How much time to you devote to marketing efforts? What’s your workflow like for fitting it all in? 

I think about marketing quite a bit. I like to send emails and introduce myself to potential clients and influencers. You have to build your network in order for that network to pay off for you. I don’t have an established workflow for it. Between travel, shooting, family, trying to ride my bike and everything else, you find some time here and there to try to reach a new potential client. If I find out about a new agency doing cool things from a blog or Instagram post, I try to find out who the art directors are and send them postcards. Maybe I’ll email them and try to set up a meeting. It depends on how much free time I have and how brave I’m feeling that day.

And that hits an important point. You have to be brave. You have to learn to put yourself out there and not get a response from someone. In general, you’ll reach out to 100 people and only 20 of them will respond, and of those you’ll only ever meet five of them in person and maybe one of those people hires you down the line two years from now. So you just spent several hours trying to reach 100 people and you failed 99 times. But that one person. . .

Photo by Emiliano Granado

Photo by Emiliano Granado

Can you explain your online $10 print sales?

I published a new photo every week in 2014 and made 3 prints of it and sold it for $10 each. Just enough to break even. You can still see all the photos on It was about forcing myself to publish work that was sitting on my hard drives. It was also a way to get people excited about the work that I was excited about. I had to honor those images by putting them into the world. Otherwise, no one would have ever seen them.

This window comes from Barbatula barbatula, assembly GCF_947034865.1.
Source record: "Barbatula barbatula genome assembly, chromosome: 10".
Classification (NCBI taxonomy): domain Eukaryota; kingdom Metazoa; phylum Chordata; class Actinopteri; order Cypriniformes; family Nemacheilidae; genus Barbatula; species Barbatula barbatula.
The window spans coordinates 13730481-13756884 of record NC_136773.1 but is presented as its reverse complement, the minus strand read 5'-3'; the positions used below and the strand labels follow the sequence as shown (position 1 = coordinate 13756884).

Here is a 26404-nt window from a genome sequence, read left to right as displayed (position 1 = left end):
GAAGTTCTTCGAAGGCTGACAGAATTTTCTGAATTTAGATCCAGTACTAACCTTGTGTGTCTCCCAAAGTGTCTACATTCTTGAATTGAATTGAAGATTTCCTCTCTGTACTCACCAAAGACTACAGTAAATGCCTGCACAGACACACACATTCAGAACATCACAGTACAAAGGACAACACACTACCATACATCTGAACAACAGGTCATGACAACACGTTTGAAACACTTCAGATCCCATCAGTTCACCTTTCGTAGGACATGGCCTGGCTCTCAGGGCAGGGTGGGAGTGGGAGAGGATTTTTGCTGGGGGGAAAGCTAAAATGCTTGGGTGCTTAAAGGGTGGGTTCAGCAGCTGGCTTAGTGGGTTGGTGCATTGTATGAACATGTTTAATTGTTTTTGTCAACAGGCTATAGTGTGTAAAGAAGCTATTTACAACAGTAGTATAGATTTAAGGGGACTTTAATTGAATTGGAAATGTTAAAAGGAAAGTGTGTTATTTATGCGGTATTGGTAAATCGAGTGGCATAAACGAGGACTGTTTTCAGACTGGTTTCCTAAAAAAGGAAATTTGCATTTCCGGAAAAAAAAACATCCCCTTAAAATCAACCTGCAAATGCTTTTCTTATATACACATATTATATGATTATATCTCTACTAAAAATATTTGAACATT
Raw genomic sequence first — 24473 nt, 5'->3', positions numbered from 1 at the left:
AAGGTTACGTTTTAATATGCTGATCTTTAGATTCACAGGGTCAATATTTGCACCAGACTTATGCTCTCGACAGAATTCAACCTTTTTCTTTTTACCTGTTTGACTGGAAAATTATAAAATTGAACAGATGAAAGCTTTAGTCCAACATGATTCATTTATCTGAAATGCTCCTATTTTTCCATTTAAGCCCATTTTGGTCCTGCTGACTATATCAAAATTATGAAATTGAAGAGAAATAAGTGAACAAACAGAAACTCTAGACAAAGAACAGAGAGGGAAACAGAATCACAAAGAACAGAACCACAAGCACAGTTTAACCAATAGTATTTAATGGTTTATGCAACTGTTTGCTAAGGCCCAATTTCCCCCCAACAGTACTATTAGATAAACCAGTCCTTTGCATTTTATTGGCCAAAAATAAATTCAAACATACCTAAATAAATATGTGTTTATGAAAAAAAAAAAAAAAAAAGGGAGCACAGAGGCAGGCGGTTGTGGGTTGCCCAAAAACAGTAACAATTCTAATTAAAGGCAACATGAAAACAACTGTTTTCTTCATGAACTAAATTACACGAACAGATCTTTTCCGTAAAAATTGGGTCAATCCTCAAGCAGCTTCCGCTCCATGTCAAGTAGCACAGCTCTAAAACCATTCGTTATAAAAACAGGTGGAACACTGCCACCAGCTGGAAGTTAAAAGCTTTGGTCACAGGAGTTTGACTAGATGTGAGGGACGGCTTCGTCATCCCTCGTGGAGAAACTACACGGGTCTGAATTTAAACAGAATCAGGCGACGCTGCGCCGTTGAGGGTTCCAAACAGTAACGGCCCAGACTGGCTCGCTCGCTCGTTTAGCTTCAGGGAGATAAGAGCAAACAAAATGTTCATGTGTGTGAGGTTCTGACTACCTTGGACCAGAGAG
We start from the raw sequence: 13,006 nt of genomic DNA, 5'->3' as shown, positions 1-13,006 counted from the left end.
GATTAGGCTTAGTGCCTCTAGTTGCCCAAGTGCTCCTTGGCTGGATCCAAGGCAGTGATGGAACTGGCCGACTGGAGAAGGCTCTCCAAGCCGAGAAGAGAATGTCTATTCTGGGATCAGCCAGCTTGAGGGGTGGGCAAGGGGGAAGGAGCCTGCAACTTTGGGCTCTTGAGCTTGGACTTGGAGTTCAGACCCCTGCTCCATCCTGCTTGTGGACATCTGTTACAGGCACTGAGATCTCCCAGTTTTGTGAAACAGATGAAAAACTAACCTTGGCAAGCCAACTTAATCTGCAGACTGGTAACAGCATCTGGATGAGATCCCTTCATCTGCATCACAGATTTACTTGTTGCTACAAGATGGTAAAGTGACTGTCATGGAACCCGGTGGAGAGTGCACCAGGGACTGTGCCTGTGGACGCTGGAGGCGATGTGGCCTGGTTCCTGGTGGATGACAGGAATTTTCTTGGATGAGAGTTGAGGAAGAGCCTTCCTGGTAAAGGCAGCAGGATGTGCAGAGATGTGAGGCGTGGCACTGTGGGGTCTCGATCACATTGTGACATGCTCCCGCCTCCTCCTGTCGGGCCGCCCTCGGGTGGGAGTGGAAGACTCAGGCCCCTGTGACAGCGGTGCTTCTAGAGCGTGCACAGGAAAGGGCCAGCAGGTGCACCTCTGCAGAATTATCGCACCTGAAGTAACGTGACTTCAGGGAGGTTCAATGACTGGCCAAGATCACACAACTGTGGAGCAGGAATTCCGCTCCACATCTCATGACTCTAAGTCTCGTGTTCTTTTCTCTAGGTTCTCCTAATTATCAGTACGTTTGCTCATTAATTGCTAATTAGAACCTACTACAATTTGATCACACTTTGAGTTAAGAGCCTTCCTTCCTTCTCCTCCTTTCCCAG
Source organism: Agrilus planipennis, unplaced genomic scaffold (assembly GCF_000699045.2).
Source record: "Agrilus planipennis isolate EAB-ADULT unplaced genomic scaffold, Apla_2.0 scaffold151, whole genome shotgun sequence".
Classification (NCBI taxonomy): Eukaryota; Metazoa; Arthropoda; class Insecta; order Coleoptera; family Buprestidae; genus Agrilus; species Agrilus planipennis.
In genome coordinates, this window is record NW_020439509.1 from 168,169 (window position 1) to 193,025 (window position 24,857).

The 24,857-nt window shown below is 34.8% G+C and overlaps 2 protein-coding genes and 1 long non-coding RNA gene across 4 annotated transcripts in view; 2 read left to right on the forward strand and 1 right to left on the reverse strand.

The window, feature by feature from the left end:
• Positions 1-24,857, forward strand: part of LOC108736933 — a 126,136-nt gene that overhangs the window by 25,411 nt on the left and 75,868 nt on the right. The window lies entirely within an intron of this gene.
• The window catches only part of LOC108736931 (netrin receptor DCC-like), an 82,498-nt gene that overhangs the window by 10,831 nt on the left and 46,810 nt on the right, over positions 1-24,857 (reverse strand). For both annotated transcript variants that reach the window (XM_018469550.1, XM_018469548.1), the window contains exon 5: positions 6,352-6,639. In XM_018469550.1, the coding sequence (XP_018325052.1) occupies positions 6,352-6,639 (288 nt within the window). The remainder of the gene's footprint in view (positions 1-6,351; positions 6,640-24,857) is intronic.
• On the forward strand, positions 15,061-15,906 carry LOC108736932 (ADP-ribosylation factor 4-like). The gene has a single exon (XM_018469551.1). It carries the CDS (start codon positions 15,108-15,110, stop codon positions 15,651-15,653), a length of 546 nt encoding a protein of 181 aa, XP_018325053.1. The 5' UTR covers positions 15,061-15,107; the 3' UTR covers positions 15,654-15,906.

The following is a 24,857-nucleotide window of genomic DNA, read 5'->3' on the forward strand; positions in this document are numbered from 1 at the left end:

Can you point to some specific successes that have come directly from your marketing efforts? 

I can think of two really specific successes. Many years ago, I found a cool new agency somewhere on the Internet. They had just started out and were doing some cool small projects. I found their address and sent them a postcard with a funny message. They really liked it and posted it on their blog. I eventually met them in person to say hi. We stayed friendly for years, and last year they asked me to shoot a really great project for a big athletic brand.

Back in 2008, I published a newsprint publication called “Thank God That’s Over.” It was a humorous photo essay taken on a five-day cruise from New Jersey to Bermuda. It was every bit as awful as you can imagine. To this day, people still reference that newsprint thing. I learned that to make good photos is not enough. You have to package them up nicely and deliver it to the world in a format they will enjoy.

Photo by Emiliano Granado

Photo by Emiliano Granado

What marketing dos and don’ts have you learned along the way to attract the clients you want? 

I try to engage potential clients the way I’d want to be engaged myself. Don’t be annoying, don’t be pushy, don’t be irrelevant. Be entertaining, be yourself, speak candidly, don’t be a robot, spellcheck, use pretty colors.

What advice do you have for new photographers about how to market to commercial clients in today’s changing photography landscape?

You have to approach this whole thing as a long-term thing. Just because a photo editor followed you on Instagram doesn’t mean you’re going to get a job. Just because they responded to your email doesn’t mean you’re going to shoot the cover. You’re going to bid a thousand jobs and not get any of them. You’re going to strike out a million times before you get any jobs. No one owes you a damn thing. It’s a slow, slow process, so bunker down for the long haul. The only thing that you can control is your creative output. Make sure it’s fire.

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Marketing associate at PhotoShelter